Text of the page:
With some effort and Lucy’s help, I sat up and leaned my back against a tombstone. Her hand never leaving mine.

“Tell me, Lucy, how did a white girl end up living in a neighbourhood that’s predominantly Hispanic and black?” She lowered her gaze and murmured, “I’m adopted.” I guessed there was more to tell and waited. After a few minutes of silence, Lucy told me about her life with a faraway look in her eyes.

Her family came from Jackson, Mississippi. Her father was a policeman, as was Luther, her adopted father. The two families had lived side by side since before she was born. Luther and Lucy’s dad used to be partners and best friends. They joined the police force together after going through thick and thin in the army.

Lucy’s birth parents died in a car accident when she was four years old. The neighbours were watching over her in their house when it happened, and that’s why she was still alive. After all the legal procedures, she was finally adopted. The big guy, Mike, Luther’s son, and Lucy grew up together as brother and sister.

They moved to New York after the city underwent budget rebalancing and staff cuts. There was nothing like reducing the police's presence to combat violence. Luther moved his family to the Bronx, near his brother, whose wife had recently died of cancer and who needed help with his two young children.

Lucy was only eight years old when they moved. They’ve lived in Tremont ever since, and Mike became her relentless protector and best friend. It was a tough time for the young girl. She was one of the few white people at the school, which made her a target for bullying and constant unwanted attention. Wherever she went, she stood out like a white crow. Mike played the role of hero and ended up in all kinds of trouble, both suspensions and detention alike, not to mention the endless scrapes and bruises he got defending his adopted sister’s honour.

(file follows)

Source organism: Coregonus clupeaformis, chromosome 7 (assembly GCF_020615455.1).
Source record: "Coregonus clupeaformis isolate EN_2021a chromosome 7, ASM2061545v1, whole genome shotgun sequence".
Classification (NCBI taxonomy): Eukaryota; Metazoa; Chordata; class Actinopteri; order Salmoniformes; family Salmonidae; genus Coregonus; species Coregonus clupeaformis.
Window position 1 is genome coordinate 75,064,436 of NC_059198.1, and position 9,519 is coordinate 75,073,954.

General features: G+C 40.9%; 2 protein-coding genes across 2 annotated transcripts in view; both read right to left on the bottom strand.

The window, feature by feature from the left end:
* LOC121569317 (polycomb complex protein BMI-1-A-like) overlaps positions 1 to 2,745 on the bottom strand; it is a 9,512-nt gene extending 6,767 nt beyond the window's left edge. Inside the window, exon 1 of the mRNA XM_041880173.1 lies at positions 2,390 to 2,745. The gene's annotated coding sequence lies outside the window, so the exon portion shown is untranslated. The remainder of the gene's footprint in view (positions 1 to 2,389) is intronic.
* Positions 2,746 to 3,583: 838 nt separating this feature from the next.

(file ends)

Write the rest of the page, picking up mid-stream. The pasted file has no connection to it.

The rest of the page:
Lucy gravitated to the fringe, to the odd people, the outcasts, trying to make herself invisible. Painted, pierced and tattooed cared little about pedestrian stuff like wealth or race, and so she made herself disappear. Lately, however, life was getting more complicated as money dried out. Mike was twenty-one and worked at a local warehouse. It was a minimum wage job, but every little helped. Lucy was unemployed and actively looking for work. This graveyard outing was the belated celebration of her eighteenth birthday with her former high school friends.

Lucy and her stepbrother dreamed of going to college and learning, getting a good job and decent opportunities. Both were smart and hardworking, but trapped in the working class paycheck away from poverty life. Lucy tried for months to find a job, but the doors closed quickly, sometimes right in her face. She was either inexperienced, the wrong type of person, or the wrong skin colour for the job. She was a sensitive type, taking it to heart and feeling useless, unwanted and just a burden to her family. Most nights, she cried herself to sleep. As a shy goth with an acute low self-esteem meant she wasn’t getting much further in life. It was a trap from which she couldn’t get out.

Luther and his wife loved their children. They loved Lucy as if she were their own. Luther kept saying, “kids, do what you must. Run if you can. Escape, and don’t look back. We love you to death, but nothing awaits you here, only more of the same, until your time runs out. Take your chance and gamble. The worst that can happen is that you fail and end up where you’re now, right here with me, at the bottom of the ladder.”

That was some heavy stuff to saddle a complete stranger with, especially one who was naked and covered in mud after downing half a bottle of cheap spirit in a graveyard. I felt that Lucy really needed to tell this to someone and get rid of her emotional baggage. Not knowing what to say, I squeezed her hand and watched her big blue eyes tear up.

“I’m sorry about that,” she said, waking from her melancholic trance and realising she had over shared.

“It’s all right,” I said with a smile. “I’ve heard worse,” stroking the hair from her cheek as I felt the warmth of her skin. The whole situation was a little surreal, even for me, though it wasn’t my first graveyard party. I noticed Lucy’s friends giving us some space, perhaps out of embarrassment at my state of undress or because they were used to her pathological empathy for the less fortunate. Maybe they noticed the intense way she looked at me. Whatever the reason, they stayed out of it.